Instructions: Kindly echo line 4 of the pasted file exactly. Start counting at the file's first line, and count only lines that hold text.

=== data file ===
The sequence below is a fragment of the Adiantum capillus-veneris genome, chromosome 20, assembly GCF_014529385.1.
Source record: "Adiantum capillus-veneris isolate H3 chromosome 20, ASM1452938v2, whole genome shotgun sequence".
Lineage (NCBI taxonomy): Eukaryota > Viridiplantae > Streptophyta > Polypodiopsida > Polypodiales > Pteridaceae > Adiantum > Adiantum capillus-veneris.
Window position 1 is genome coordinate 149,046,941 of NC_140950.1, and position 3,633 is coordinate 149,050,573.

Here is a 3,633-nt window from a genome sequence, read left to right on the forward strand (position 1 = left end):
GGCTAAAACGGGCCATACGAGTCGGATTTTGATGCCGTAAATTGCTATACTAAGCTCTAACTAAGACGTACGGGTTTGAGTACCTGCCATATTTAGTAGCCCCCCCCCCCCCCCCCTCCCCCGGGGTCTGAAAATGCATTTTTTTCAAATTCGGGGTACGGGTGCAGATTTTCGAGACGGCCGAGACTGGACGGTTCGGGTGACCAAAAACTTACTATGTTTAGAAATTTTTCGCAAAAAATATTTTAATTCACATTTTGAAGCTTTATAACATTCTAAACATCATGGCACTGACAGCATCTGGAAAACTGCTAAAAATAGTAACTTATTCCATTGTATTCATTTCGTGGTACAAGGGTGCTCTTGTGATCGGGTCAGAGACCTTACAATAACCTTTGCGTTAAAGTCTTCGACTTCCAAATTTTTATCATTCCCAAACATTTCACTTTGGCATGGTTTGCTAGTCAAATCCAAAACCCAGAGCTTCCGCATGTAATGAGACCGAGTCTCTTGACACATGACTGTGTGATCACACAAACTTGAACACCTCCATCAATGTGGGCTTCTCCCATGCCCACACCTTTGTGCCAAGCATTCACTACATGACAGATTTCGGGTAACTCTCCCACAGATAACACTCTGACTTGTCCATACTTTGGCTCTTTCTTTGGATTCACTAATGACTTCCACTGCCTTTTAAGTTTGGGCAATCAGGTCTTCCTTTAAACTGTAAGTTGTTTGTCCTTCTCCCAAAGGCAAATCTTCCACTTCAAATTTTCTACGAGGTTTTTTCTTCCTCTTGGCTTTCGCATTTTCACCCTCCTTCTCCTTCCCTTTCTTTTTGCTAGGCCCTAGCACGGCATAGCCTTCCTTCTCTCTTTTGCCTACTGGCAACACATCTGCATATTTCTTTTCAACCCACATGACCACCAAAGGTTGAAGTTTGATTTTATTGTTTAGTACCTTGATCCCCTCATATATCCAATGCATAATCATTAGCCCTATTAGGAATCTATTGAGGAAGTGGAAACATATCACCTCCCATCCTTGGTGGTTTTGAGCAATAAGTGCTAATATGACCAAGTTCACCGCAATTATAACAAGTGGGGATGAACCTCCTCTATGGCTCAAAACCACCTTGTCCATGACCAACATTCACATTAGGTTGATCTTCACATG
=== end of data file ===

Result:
Window position 1 is genome coordinate 149,046,941 of NC_140950.1, and position 3,633 is coordinate 149,050,573.